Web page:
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War in Ukraine. What would a Ukraine defeat mean for Poland?

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But is this turn of events – this final victory of the Russians – Is it worth considering in terms of a real threat? Looking at the current capabilities of the Russian army – no. Putin's war machine cannot destroy the armed forces Ukrainy and impose occupation on the entire country.

There are many indications that we are currently observing the peak of both military and economic efficiency Russia. Meanwhile, Ukraine is defending itself fiercely, and Russian territorial gains are less than symbolic.

Countable and unpredictable

So why bother with the idea of ​​”Russes at the Gates”? For example, to emphasize the validity of further assistance to Ukraine and to unite a broader coalition around this project. The belief in the need to support Kiev has not been given once and for all. Even Poles – still extremely pro-Ukrainian – they no longer have such enthusiasm for maintaining the Ukrainian war effort, because “how much can you do?” and “how much does it cost?”.

And there is also the requirement to take into account unrealistic scenarios – resulting from intellectual honesty (but not only that, as I write later in the text). Ultimately, we are talking about a war that, despite its quantifiable and measurable nature, it is also characterized by a significant degree of unpredictability.

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It is now difficult for me to point out the variables that could lead to a sudden collapse of the Ukrainian defense operation, but I cannot definitively rule out such a scenario. So what if?

Feeling threatened

No, I don't believe that Putin's army would invade next Polish. To put it bluntly, the Russians are too weak for this (a conflict with NATO) – and they probably always will be. But they are strong enough – and would be strong enough after a possible victory over Ukraine – to maintain the sense of threat of another war. Of course, they can do it now – and to a limited extent they do – because they have access to us from the north, from the Königsberg region, and partly from the east, from Belarus.

But Ukraine absorbs Russia's potential to such an extent that it deprives its threats of credibility. For these to have more “binding force”, the army must be stationed at the border. If there is a large number of this army and the border itself is much longer, then it will be easier for Russians to scare people.

Scaring Poles and the international community would inevitably have negative consequences. Existential uncertainty would fuel emigration – internal and external – extinguished a significant part of economic activity on the eastern borders of the Republic of Poland, in fact, Poland's status as a high-risk country would mean a sharp decline in foreign investments and the withdrawal of a large part of the existing capital.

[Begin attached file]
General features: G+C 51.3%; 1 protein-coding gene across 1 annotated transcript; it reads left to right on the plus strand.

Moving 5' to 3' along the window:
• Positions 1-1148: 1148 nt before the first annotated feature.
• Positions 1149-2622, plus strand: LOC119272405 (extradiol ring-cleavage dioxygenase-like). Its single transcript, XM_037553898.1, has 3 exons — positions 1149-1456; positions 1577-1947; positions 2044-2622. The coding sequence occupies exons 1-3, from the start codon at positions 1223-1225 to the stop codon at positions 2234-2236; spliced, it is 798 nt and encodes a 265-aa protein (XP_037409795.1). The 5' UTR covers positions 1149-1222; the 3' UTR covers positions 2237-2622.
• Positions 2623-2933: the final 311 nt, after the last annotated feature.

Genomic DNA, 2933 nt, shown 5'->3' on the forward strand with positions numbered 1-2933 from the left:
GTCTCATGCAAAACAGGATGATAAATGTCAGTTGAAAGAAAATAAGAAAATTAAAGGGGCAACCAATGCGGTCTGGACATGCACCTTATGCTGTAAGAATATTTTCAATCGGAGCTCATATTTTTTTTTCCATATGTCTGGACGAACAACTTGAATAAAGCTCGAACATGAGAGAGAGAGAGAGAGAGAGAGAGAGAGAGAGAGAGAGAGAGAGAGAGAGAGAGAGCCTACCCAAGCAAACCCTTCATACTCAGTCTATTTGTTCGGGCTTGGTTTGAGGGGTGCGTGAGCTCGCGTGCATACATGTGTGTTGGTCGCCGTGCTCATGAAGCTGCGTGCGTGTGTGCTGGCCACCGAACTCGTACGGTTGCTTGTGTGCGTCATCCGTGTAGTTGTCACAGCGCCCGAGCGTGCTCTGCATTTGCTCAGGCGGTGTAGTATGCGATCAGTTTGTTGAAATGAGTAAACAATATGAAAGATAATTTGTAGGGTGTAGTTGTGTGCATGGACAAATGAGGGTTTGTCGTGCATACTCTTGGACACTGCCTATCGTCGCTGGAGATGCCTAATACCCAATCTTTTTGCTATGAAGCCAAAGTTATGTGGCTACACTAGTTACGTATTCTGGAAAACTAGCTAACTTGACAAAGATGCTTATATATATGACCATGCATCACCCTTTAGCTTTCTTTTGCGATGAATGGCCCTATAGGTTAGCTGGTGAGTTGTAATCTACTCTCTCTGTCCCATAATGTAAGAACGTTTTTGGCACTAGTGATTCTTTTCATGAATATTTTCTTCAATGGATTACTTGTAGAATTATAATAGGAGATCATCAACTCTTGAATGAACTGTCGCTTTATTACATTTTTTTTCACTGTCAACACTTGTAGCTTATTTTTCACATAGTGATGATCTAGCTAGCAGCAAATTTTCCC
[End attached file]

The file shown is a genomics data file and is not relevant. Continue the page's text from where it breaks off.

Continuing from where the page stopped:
Initiated by Moscow the migration crisis that we are dealing with on the border with Belarus would affect other areas of the Republic of Poland. It would force the services to make even greater organizational efforts, and the state to do so further investments in border security.

Declining quality of life

And yet these would not be the only additional costs. A dozen or so days ago, the government announced the implementation of the program “Shield East“, which envisages the construction of fortifications and terrain obstacles at the Polish-Russian and Polish-Belarusian borders. It is expected to take three years and cost PLN 10 billion. Well, now let's imagine that “Shield…” has to cover more areas and that we don't have the comfort of a lot of time because “the Russians are already here.”

Their presence and the dangerous and more unfavorable arrangement of borders would also force haste in other security-related areas. We have been buying a lot recently, rearming the army with better quality equipment, but it has been decades of neglect and the scope of necessary modernization make us have a “powder” army.

The old equipment sent to Ukraine is no longer available, and the new equipment is largely missing. We are painstakingly rebuilding the capabilities of the defense industry, still allowing itself to finance other projects at the expense of the defense industry. In the discussed scenario, non-defense public expenditure would be significantly reduced. The perceived quality of life of Poles would undoubtedly decline.

Shooting cold

Many young people would have been put in booties. The war in Ukraine shows how important it is to have numerous reserves. Poland does not have them because we suspended compulsory military service 16 years ago. From time to time there is talk about the need to restore this obligation, but politicians lack courage and will.

Most Poles do not want to take on such an obligation – that's why it ends with words. In the reality of “Russians at the gates” there would be no room for fussing about the “zetka”.

And these are just some of the inconveniences. Someone might argue that there is no point in accepting them if the likelihood of war with Russia would be slim anyway. Let me draw an analogy. Well, the risk of war is like the risk of a plane crash – even if it is low, close to zero, still – due to the possible consequences – they should be taken very seriously.

Airplane accidents are rare, but many people die as a result. Likewise with wars. So it wouldn't be (and isn't!) any whim “playing it safe”, securing, reinforcing or fortifying.

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Mirosława Nykiel: The campaign is a festival of promises/RMF24.pl/RMF



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